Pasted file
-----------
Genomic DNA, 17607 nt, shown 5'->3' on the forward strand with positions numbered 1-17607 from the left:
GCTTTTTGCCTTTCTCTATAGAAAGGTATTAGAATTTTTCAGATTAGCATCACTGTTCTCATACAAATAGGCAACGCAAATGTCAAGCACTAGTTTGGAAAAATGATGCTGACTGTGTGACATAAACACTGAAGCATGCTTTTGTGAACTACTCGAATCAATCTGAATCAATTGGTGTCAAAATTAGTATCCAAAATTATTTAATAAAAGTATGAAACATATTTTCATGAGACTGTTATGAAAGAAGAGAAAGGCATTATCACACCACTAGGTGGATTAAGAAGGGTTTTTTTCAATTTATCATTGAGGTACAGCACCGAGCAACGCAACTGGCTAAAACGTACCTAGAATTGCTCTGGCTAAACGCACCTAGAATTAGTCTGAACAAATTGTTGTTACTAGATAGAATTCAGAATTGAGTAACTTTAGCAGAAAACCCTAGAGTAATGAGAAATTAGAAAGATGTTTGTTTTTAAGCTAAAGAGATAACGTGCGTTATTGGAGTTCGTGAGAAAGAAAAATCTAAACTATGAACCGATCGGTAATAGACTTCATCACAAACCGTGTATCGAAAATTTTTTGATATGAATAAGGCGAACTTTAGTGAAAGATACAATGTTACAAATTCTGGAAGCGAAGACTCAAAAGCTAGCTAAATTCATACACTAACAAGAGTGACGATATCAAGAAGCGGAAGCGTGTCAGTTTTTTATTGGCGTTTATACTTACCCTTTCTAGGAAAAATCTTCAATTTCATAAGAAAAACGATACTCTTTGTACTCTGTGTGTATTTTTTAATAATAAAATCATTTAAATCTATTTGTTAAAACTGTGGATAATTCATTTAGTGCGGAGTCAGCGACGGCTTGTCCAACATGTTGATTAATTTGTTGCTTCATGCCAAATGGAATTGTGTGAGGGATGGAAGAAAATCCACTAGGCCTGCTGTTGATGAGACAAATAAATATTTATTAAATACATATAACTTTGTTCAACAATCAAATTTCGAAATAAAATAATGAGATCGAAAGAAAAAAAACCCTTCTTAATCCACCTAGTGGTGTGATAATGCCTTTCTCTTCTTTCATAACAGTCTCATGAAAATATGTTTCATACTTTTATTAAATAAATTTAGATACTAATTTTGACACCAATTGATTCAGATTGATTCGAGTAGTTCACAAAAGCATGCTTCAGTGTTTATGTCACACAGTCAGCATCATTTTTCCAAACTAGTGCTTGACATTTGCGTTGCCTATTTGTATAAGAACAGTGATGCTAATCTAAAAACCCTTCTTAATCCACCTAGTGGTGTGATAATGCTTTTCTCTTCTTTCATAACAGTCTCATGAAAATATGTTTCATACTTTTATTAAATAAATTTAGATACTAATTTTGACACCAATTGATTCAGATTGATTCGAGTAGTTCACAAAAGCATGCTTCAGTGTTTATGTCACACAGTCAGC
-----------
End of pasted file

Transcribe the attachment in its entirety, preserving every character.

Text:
Genomic DNA, 17607 nt, shown 5'->3' on the forward strand with positions numbered 1-17607 from the left:
GCTTTTTGCCTTTCTCTATAGAAAGGTATTAGAATTTTTCAGATTAGCATCACTGTTCTCATACAAATAGGCAACGCAAATGTCAAGCACTAGTTTGGAAAAATGATGCTGACTGTGTGACATAAACACTGAAGCATGCTTTTGTGAACTACTCGAATCAATCTGAATCAATTGGTGTCAAAATTAGTATCCAAAATTATTTAATAAAAGTATGAAACATATTTTCATGAGACTGTTATGAAAGAAGAGAAAGGCATTATCACACCACTAGGTGGATTAAGAAGGGTTTTTTTCAATTTATCATTGAGGTACAGCACCGAGCAACGCAACTGGCTAAAACGTACCTAGAATTGCTCTGGCTAAACGCACCTAGAATTAGTCTGAACAAATTGTTGTTACTAGATAGAATTCAGAATTGAGTAACTTTAGCAGAAAACCCTAGAGTAATGAGAAATTAGAAAGATGTTTGTTTTTAAGCTAAAGAGATAACGTGCGTTATTGGAGTTCGTGAGAAAGAAAAATCTAAACTATGAACCGATCGGTAATAGACTTCATCACAAACCGTGTATCGAAAATTTTTTGATATGAATAAGGCGAACTTTAGTGAAAGATACAATGTTACAAATTCTGGAAGCGAAGACTCAAAAGCTAGCTAAATTCATACACTAACAAGAGTGACGATATCAAGAAGCGGAAGCGTGTCAGTTTTTTATTGGCGTTTATACTTACCCTTTCTAGGAAAAATCTTCAATTTCATAAGAAAAACGATACTCTTTGTACTCTGTGTGTATTTTTTAATAATAAAATCATTTAAATCTATTTGTTAAAACTGTGGATAATTCATTTAGTGCGGAGTCAGCGACGGCTTGTCCAACATGTTGATTAATTTGTTGCTTCATGCCAAATGGAATTGTGTGAGGGATGGAAGAAAATCCACTAGGCCTGCTGTTGATGAGACAAATAAATATTTATTAAATACATATAACTTTGTTCAACAATCAAATTTCGAAATAAAATAATGAGATCGAAAGAAAAAAAACCCTTCTTAATCCACCTAGTGGTGTGATAATGCCTTTCTCTTCTTTCATAACAGTCTCATGAAAATATGTTTCATACTTTTATTAAATAAATTTAGATACTAATTTTGACACCAATTGATTCAGATTGATTCGAGTAGTTCACAAAAGCATGCTTCAGTGTTTATGTCACACAGTCAGCATCATTTTTCCAAACTAGTGCTTGACATTTGCGTTGCCTATTTGTATAAGAACAGTGATGCTAATCTAAAAACCCTTCTTAATCCACCTAGTGGTGTGATAATGCTTTTCTCTTCTTTCATAACAGTCTCATGAAAATATGTTTCATACTTTTATTAAATAAATTTAGATACTAATTTTGACACCAATTGATTCAGATTGATTCGAGTAGTTCACAAAAGCATGCTTCAGTGTTTATGTCACACAGTCAGC